Continuous Design of IT Systems
May 2019 • Presentation
This presentation covers how to use continuous design on your projects with a mixture of agile, domain-driven design, functional programming, and architecture ideas.
Software Engineering Institute
I’ve been applying a mixture of agile, domain-driven design, functional programming, and architecture ideas to information technology (IT) systems. Most architectural case studies report on one round of design, but my projects were being designed and redesigned continuously. This talk covers some insights I’ve had and some ways of working that may help you on your projects.
- Agile and architecture differ in their use of control systems (open loop, closed loop) to guide projects. We can mix them, but only when the team agrees to the mixture; e.g., agilists don’t shout YAGNI and architects don’t stop the presses. We should use open loop control for some things and closed loop for others.
- The team won’t have a single architect but neither will it have silos of expertise. Instead, the team creates and evolves a shared understanding of the architecture that is represented in the code base (including types, framework components, comments, and READMEs).
- The team maintains intellectual control of the system. It keeps the state space small and sufficiently well understood to reason about it and derive conclusions. The design is continuously changing, so team members evolve the code to match that understanding and actively communicate relevant changes to the rest of the team.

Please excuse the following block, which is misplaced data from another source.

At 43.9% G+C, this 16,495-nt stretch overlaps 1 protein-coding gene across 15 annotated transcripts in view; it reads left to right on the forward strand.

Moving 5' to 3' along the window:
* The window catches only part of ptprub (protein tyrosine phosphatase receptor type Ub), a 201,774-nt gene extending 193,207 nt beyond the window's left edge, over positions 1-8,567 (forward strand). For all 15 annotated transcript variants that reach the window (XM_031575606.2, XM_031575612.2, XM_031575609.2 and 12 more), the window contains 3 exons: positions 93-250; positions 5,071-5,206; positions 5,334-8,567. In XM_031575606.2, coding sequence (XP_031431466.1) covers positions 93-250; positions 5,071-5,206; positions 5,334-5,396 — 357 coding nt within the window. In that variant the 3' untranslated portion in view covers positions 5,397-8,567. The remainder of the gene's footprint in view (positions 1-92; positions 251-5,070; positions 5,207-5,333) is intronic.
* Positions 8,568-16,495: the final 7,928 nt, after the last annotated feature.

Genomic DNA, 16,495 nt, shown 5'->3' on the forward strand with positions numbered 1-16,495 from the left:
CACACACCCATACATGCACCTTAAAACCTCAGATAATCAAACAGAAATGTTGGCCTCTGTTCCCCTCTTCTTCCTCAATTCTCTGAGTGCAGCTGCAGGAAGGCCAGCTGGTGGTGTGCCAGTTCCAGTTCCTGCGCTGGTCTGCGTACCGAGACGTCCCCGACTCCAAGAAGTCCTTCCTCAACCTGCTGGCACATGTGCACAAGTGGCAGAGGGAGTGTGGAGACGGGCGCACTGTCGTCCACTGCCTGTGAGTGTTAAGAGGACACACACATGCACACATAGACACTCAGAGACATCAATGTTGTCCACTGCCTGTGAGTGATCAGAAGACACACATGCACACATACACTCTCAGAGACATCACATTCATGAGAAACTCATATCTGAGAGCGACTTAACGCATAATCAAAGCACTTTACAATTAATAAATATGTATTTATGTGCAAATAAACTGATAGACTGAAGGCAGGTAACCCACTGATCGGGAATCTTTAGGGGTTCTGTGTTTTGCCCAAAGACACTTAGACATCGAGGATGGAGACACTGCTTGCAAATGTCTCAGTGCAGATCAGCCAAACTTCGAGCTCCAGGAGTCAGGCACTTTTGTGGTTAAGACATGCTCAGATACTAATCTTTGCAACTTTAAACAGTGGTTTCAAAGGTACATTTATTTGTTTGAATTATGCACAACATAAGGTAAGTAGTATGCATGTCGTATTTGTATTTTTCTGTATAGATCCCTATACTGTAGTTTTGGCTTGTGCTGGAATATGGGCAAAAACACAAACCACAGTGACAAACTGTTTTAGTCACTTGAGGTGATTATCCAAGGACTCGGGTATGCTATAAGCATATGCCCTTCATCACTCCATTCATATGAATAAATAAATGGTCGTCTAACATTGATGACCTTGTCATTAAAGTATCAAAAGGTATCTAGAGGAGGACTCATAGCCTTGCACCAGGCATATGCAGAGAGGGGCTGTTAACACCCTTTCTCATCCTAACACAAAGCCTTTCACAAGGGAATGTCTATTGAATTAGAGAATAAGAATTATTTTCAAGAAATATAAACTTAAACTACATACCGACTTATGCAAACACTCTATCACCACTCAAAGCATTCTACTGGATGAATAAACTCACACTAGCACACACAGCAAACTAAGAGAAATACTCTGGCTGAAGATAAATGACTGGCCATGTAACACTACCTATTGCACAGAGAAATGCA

- Humans are not ideal computing machines and work better with some external representations (i.e., source code) than others. To facilitate human reasoning, teams should mercilessly refactor their code so that it matches their internal theories of the requirements and the design. Without aggressive refactoring, complexity quickly accumulates, preventing axiomatic reasoning and intellectual control. Theory building is refactoring.
- We should expect the code tied to the domain to converge as the team masters the requirements. The architectural infrastructure may never converge. As the team’s theories become clearer, the source code (in the small) will take on a functional, definitional flavor regardless of programming language.